Confused by Algorithms? Introducing ‘Math Speak’: The Secret Language Nobody Told You About - Triplebyte Blog

Joseph Pacheco is a software engineer who has conducted over 1,400 technical interviews for everything from back-end to mobile to low-level systems and beyond. He’s seen every quirk, hiccup, and one-of-a-kind strength you can think of and wants to share what he’s learned to help engineers grow.

This is a companion discussion topic for the original entry at

Most undergrad algorithms courses have Discrete Math as a prereq.

1 Like

These are theoretically meant to be intro courses, but can fall short in explaining the basics of math language. This is the kind of thing Dr. Lamport, quoted in the blog, has been saying for a while. (Here’s more from him on the topic here.) Of course, each school is different, and some out there are certainly getting it right. The author added a blip in the blog re: your comment. Thanks!

What a useless article

Thanks for joining the conversation, Jeff. In this article, we’re aiming to provide some perspective for early engineers and engineers-to-be who want to start thinking about how to tackle algorithms. It’s not intended to be of great help to those who already have a decent amount of experienced in this stuff.

Feel free to add anything helpful you may have to share on the topic. That’s what this community is for!

The title of this article suggests that if you just quickly learn the secret language, you will understand algorithms. The problem is that the ‘secret’ language, yes, mathematics, is a language not unlike any other foreign tongue. It’s one that takes years to learn. A strong background in algebra is a must and learning discrete mathematics, linear algebra, and a bit of intro calculus is highly recommended. Maybe reading and writing mathematical proofs can be dismissed as ‘stuffy’ but you still need to be able to read academic papers like this one about Dykstra’s (<–this is a link) which should be in every dev’s toolkit. While the required depth to get through an Amazon interview is a shallow subset of the field, it’s something that takes great effort to pick up, not something a short fluffy blog post can teach you. It’s not about being excluded by ‘wiz-kids’ (sic), it’s about doing the work to form a solid foundation.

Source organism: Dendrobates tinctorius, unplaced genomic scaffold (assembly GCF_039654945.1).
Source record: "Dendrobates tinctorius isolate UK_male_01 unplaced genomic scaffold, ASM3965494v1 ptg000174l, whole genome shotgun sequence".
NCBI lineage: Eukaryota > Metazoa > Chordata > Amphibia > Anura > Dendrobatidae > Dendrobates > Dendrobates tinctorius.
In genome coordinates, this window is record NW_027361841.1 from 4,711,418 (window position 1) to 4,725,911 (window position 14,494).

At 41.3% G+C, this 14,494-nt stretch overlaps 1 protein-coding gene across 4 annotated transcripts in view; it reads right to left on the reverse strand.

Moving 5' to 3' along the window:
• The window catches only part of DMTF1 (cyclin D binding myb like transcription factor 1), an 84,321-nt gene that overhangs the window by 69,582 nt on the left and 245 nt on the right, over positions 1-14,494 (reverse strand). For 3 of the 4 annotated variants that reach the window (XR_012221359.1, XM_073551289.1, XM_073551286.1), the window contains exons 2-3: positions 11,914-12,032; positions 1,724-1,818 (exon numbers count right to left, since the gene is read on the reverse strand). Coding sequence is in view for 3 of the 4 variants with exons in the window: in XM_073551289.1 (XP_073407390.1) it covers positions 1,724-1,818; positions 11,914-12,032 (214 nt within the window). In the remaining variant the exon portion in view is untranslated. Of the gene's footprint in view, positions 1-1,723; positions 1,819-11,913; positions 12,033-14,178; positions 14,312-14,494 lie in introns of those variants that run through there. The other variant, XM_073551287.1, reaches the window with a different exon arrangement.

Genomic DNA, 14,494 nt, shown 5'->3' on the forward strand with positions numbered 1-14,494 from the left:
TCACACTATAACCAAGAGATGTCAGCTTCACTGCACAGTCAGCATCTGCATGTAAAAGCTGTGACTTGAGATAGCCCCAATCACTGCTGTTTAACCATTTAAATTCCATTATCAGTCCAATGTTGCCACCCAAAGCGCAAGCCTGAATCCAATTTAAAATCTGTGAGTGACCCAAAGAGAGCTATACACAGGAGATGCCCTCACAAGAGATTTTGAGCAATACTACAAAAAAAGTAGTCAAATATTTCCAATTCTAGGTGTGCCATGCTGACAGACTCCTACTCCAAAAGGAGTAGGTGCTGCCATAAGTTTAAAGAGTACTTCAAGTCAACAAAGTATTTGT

1 Like

I don’t think that the title suggests that at all. It looks to me like a topical introduction to an idea that engineers coming out of less traditional backgrounds or less rigorous work expectations, may have been getting by without.

The title of the article is “Confused by Algorithms? Introducing ‘Math Speak’: The Secret Language Nobody Told You About”. I think that it’s worthwhile to digest that in critizing what it implies.

“Confused by Algorithms?” - if not, the article probably isn’t for you.
“Introducing ‘Math Speak’” - this article aims to make the reader aware of something being referred to as ‘Math Speak’. If you are already aware, the article probably isn’t for you.
“The Secret Language Nobody Told You About” - If somebody has told you about it, you probably aren’t the target audience.

Triplebyte is an education-agnostic platform and I think it’s wonderful that they’re providing this kind of insight for self-starters. Many excellent softeware engineers are self-taught and sometimes being told that something is out there to be learned helps a lot.


Thank you for this excellent post that aims to lower the entry barriers to engineering and (as a side effect) increase diversity.

As the article states, the precision of mathematical notation is essential for communicating CS concepts. Unfortunately, this “math speak” poses an entry barrier to CS, especially to minorities who have heard (or told themselves) that they are not good at math. The author wants to raise awareness of this barrier. Not every experienced (white, male) engineer might be aware of it, as they either did not encounter such a “math speak barrier” or overcame it quickly.

Next time you hear a novice say, “I’d love to build an app that solves XYZ problem in my community, but CS is too hard,” remember that the problem might be the mathematical notation that they encountered in any “Intro to CS.” It will feel like a massive (but necessary) detour to first master Algebra and Calculus. You can help them over the initial hump by “translating” mathematical notation. The post gives valuable examples.